- About 115 persons die in the US due to opioid overdose and injectable illegal opioids are the most common cause of drug overdose-related deaths
- A person who has overdosed can be saved if detected in a timely fashion since there is an antidote called naloxone
- The SecondChance smartphone App accurately detects opioid overdose in about 90% cases and could try and call a close relative or friend or the emergency services to come to the personís rescue
The SecondChance smartphone App accurately detects opioid overdose by
monitoring the user's breath from as far as three feet away and also picks up
slowing or absence of movement and can potentially save the person's life
according to a team of scientists at the Washington University who developed
the SecondChance App.
The App works on the principle of sonar (sound navigation and ranging) to monitor the drug user's breathing. The findings of the study appear in the journal Science Translational Medicine.
Efficacy of SecondChance App in Detecting Decreased Breathing
- For the study, the team worked with users at the Insite supervised injection facility in Vancouver, Canada. Interestingly, Insite is the first legal site that allows consumption of opiates in North America.
- The two parameters that the team was looking to identify included when the breathing rate dropped to 7/ minute and when it stopped. Typically in a hospital health personnel will hurry to see if a patient is okay if the breath rate dropped to below 8/minute
- During the study, participants at Insite wore monitors on their chests that tracked breathing rates
- The participants were advised to prepare the drugs for use routinely and the team monitored the persons one minute prior to injection to get a baseline breathing rate for their algorithm
- After this, the team monitored the participants during the injection and for five minutes after since that is the most usual time for symptoms of overdose to occur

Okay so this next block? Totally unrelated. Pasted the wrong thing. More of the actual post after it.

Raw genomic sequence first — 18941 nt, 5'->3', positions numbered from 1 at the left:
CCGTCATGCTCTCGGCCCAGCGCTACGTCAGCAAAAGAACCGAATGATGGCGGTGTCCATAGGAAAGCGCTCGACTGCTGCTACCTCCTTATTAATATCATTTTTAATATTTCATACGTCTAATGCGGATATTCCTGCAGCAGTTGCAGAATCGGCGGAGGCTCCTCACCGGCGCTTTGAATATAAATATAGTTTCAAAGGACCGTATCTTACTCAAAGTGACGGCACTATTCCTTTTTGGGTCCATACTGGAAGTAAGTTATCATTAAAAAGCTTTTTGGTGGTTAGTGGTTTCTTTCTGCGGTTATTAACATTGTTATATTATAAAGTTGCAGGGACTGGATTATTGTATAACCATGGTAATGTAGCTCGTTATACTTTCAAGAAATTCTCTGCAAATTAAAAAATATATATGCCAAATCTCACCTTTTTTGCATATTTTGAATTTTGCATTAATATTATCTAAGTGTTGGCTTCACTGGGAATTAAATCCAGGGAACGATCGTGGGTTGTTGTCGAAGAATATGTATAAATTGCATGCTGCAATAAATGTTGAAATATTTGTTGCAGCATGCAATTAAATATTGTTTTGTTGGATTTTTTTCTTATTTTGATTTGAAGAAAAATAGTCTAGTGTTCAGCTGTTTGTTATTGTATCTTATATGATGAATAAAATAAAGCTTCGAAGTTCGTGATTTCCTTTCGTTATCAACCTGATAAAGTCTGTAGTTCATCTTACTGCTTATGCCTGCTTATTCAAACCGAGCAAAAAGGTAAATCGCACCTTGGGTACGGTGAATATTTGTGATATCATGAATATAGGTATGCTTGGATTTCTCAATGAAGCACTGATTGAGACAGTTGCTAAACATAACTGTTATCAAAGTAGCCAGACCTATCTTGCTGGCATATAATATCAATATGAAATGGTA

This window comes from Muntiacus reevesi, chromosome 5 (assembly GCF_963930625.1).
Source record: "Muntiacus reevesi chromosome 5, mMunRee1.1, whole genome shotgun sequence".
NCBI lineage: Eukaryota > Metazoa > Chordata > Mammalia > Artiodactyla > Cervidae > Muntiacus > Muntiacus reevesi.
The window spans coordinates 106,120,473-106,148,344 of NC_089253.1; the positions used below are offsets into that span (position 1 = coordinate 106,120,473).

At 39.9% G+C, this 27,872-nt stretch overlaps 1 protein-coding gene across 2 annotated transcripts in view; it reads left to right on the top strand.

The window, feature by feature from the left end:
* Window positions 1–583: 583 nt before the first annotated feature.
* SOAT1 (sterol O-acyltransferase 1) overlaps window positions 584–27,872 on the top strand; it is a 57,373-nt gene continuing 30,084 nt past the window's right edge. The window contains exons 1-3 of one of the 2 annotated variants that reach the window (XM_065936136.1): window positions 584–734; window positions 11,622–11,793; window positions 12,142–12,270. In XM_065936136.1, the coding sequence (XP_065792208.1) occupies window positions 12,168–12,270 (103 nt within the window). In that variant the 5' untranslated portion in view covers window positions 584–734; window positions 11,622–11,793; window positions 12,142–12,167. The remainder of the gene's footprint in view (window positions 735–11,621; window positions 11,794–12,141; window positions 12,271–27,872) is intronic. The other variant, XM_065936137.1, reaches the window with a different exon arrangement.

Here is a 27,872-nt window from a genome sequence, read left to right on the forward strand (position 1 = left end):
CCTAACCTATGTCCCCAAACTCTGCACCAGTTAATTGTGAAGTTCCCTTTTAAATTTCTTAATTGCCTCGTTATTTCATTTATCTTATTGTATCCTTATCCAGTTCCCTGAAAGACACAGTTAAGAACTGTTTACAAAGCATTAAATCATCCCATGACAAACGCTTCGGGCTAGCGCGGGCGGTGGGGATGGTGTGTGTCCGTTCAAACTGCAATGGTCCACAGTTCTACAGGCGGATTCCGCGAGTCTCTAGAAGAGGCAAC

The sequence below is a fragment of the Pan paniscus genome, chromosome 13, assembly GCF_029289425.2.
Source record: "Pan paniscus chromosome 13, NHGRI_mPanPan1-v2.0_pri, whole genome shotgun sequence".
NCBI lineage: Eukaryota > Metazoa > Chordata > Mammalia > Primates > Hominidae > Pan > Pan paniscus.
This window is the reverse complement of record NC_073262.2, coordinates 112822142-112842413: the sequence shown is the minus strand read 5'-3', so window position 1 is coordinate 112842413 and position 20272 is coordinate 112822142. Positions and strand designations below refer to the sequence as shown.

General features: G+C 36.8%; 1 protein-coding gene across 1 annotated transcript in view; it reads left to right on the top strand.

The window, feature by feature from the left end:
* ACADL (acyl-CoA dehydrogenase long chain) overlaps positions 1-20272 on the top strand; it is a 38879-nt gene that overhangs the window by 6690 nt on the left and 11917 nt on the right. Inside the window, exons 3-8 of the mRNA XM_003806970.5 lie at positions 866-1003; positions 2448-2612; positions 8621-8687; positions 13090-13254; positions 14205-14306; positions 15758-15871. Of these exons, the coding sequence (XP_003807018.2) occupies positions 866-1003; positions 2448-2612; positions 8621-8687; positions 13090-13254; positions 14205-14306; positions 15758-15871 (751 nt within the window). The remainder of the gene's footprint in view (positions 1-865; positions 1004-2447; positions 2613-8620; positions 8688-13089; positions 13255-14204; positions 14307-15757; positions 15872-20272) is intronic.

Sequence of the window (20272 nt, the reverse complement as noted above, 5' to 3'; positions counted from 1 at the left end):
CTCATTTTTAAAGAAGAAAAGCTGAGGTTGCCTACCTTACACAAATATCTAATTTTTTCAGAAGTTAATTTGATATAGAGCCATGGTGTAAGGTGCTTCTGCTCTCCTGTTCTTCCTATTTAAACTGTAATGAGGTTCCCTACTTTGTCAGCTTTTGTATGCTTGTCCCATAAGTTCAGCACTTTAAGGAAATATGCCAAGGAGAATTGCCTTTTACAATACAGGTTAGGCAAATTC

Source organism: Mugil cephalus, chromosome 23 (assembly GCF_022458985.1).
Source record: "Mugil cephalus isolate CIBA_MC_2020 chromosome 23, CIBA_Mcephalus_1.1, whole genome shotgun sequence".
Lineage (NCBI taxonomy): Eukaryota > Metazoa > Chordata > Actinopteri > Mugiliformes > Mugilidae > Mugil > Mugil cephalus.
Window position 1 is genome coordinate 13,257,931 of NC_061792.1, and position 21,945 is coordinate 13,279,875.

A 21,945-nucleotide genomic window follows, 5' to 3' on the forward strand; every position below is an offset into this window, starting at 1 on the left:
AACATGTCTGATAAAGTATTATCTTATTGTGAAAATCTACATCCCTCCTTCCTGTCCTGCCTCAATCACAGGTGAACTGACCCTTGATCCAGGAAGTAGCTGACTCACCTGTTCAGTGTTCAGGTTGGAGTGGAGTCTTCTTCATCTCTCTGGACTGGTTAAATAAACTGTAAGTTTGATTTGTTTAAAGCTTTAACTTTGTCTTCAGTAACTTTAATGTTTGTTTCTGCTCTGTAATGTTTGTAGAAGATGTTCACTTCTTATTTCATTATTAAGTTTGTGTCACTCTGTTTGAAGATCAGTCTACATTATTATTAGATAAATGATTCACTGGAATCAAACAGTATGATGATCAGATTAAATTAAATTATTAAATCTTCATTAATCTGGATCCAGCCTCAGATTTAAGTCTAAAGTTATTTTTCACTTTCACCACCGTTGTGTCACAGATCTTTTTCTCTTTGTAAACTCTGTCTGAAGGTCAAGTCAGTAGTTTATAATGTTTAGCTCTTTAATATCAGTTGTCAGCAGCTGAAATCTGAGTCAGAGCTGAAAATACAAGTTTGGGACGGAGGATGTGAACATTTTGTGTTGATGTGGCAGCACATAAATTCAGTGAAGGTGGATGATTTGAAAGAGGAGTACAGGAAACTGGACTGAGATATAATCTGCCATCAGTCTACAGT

- Out of the 94 volunteers who tried out the SecondChance algorithm, 47 had a breathing rate of 7/ minute or slower, 49 stopped breathing for a considerable period, and two people had an overdose event that needed oxygen, ventilation and/or naloxone treatment.
Testing If SecondChance App Detects Actual Opioid OverdoseThe team also wished to check if the App could detect actual overdose as these were not encountered commonly at InSite facility
- For this, the team worked with anesthesia teams at University of Washington Medical Center to artificially 'simulate' overdoses in an operating room, while the App monitored the patient's breathing and detected an overdose event
- The team enlisted otherwise healthy participants undergoing planned surgery and after getting their consent they were given standard anesthetic medications that caused cessation or slowing of breathing for 30 seconds and the App tracked these episodes
- The algorithm correctly identified 19 out of the 20 simulated overdose events. In the one case it was incorrect, the patient's rate of breathing was just above the algorithm's threshold
Making the App Interactive
- Right now, the Second Chance is only monitoring the people who use it and the team would like the app to interact with them, eventually
- In future, when the App detects decreased breathing it should send an alarm to the person to try and make him respond
- If there is no response, the phone should alert the emergency services for help to come and administer naloxone and other emergency aid
How Does the SecondChance App Work?
- The SecondChance App works on the principle of SONAR (sound navigation and ranging). It sends silent sound waves from the phone to the person's chest and then monitors the reflected sound waves and looks for specific breathing patterns.
- Also, it monitors the movement of the person to track their breathing as they keep shifting
- The App can also detect certain characteristic movements that may occur with opioid overdose such as slumping forward of the head
SummaryThe SecondChance App can potentially save the lives of opioid users by detecting overdose quickly so that opioid effects can be reversed with naloxone.
- Opioid overdose detection using smartphones - (http://stm.sciencemag.org/content/11/474/eaau8914)